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Displaying: b - bab

  • B (A-Z entry)

    Used in textual criticism to denote Codex Vaticanus, a 4th-cent. parchment MS of the Greek OT and most of the NT, kept in the ...

    Source: A Dictionary of the Bible

  • B. Law (Chapters)

    1. Mishnah, Sanhedrin, 4:3–4 : The Great Sanhedrin ( 4:3 ) The Sanhedrin was arranged like half a round threshing-floor so that they might ...

    Source: The Oxford Bible Commentary; from chapter Essay with Commentary on Post-Biblical Jewish Literature

  • Ba (A-Z entry)

    Along with the body, the ka ( kʒ ; “life force”), the shadow, and the name, the ba (Eg., bʒ ) was one of ...

    Source: The Oxford Encyclopedia of Ancient Egypt

  • Baal (A-Z entry)

    A common Semitic word meaning “owner, lord, husband.” As “lord” it is applied to various Canaanite gods, such as the Baal of Peor ( ...

    Source: The Oxford Companion to the Bible

  • Baal (A-Z entry)

    Although the word simply means ‘lord’ or ‘master’, it was used as the proper noun for the principal object of Canaanite worship. Baal was ...

    Source: A Dictionary of the Bible

  • Baal‐zebub (A-Z entry)

    The Phoenician god at Ekron consulted by King Ahaziah ( 2 Kings 1.2–18 ). The name in Hebrew means “Lord of Flies,” but no ...

    Source: The Oxford Companion to the Bible

  • Baalbek (A-Z entry)

    site located in the Biqa῾ (Bekaa) Valley, 85 km (53 mi.) from Beirut, Lebanon, at an elevation of about 12,540 m. The Biqa῾ Valley, ...

    Source: The Oxford Encyclopedia of Archaeology in the Near East

  • Bab Edh-Dhra῾ (Image) This result contains an image

    Source: The Oxford Encyclopedia of Archaeology in the Near East

  • Bab Edh-Dhra῾ (Image) This result contains an image

    Source: The Oxford Encyclopedia of Archaeology in the Near East

  • Bab Edh-Dhra῾ (A-Z entry) This result contains an image

    BAB EDH-DHRA῾. Figure 1. Aerial view of the site . The view looks south at the tower in the northeast corner of the walled ...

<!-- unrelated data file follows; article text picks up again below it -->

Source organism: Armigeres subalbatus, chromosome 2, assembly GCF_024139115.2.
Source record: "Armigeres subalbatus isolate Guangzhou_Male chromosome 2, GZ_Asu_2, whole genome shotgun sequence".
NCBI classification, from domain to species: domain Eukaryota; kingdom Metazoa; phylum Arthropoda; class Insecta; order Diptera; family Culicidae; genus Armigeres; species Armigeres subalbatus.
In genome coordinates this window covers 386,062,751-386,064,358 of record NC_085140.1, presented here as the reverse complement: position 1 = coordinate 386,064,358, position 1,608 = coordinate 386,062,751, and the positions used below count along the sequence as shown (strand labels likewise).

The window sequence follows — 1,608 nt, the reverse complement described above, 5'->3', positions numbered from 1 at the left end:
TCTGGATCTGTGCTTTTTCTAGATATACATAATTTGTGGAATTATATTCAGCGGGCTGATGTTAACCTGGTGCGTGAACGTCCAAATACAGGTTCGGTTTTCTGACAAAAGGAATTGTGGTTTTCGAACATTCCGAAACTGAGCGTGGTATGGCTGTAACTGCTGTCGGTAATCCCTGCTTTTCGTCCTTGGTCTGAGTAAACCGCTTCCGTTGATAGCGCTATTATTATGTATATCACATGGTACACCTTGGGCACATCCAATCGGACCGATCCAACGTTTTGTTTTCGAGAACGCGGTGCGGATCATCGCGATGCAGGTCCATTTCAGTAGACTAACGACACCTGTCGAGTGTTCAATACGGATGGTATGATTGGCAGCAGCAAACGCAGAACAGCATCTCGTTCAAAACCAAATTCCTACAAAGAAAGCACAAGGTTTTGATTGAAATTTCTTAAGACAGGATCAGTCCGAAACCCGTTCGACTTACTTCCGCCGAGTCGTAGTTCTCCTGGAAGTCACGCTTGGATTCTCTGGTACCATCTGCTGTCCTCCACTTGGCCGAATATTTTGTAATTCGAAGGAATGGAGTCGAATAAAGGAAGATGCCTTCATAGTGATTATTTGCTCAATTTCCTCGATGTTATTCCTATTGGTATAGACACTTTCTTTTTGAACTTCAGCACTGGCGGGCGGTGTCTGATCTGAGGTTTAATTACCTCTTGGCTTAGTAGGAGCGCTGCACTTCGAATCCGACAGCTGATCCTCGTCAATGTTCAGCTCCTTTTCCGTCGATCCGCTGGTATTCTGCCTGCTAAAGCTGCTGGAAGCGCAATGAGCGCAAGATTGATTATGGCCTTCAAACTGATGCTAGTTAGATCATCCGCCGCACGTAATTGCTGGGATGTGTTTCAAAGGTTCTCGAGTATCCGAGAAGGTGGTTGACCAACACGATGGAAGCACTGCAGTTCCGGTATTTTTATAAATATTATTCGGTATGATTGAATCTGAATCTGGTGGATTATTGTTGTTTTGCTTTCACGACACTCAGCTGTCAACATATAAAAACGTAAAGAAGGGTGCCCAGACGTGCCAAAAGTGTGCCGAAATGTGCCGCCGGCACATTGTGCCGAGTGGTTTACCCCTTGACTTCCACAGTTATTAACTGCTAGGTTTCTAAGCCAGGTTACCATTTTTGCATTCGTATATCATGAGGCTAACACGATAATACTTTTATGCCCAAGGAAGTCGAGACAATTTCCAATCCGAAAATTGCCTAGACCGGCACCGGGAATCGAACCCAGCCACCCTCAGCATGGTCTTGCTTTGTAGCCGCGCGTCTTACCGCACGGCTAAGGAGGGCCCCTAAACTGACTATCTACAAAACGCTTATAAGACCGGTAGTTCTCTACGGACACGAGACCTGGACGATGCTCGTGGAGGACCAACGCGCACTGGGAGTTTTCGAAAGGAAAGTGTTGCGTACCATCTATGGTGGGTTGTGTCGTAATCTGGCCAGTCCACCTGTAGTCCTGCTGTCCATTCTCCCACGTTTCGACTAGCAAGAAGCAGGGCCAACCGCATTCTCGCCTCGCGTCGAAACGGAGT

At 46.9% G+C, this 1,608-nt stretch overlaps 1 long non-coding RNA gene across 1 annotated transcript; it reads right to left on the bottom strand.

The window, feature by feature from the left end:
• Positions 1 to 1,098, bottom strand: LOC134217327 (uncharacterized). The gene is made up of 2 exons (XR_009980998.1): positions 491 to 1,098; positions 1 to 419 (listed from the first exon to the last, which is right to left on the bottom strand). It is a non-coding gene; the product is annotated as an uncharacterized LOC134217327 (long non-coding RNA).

Source: The Oxford Encyclopedia of Archaeology in the Near East

  • Babatha (A-Z entry)

    a Jewish woman who is the central figure in a group of papyrus documents of the early second century ce found in the Judean ...

    Source: Encyclopedia of the Dead Sea Scrolls

  • Babel (A-Z entry)

    Hebrew for Babylon . According to local tradition the city was founded by the god Marduk; in the OT it is the archetypal place ...

    Source: A Dictionary of the Bible

  • Babel, Tower of (A-Z entry)

    Babel is the Hebrew word for Babylon , which the Babylonians themselves explained as meaning “gate of God.” This etymology is probably not original, ...

    Source: The Oxford Companion to the Bible

  • Babel, Tower of (A-Z entry)

    This biblical myth in Genesis 11:1–9 , regarding an aspect of humanity's origins, was composed as the Yahwist's (J's) last primeval tale, before the ...

    Source: Oxford Encyclopedias of the Bible

  • Babylon (Image) This result contains an image

    Source: The Oxford Encyclopedia of Archaeology in the Near East

  • Babylon (Image) This result contains an image

    Source: The Oxford Encyclopedia of Archaeology in the Near East

  • Babylon (A-Z entry)

    Ancient city and kingdom in southern Mesopotamia . In the NT ( 1 Pet. 5: 13 and Rev. 18: 2 where ‘Babylon’ is an ...

    Source: A Dictionary of the Bible

  • Babylon (A-Z entry)

    ( Map 2:H4 ). Babylon is the rendering of Akkadian Babilum (Babilim), the city that for centuries served as capital of the “land of ...

    Source: The Oxford Companion to the Bible

  • Babylon (A-Z entry)

    A Mesopotamian city situated slightly southwest of the convergence of the Tigris and Euphrates Rivers, Babylon (Babel in Hebrew) is well known from textual ...

    Source: Encyclopedia of the Dead Sea Scrolls

  • Babylon (A-Z entry) This result contains an image

    site located on the bank of one of the branches of the Euphrates River, 90 km (59 mi.) southwest of Baghdad, in modern Iraq ...

    Source: The Oxford Encyclopedia of Archaeology in the Near East

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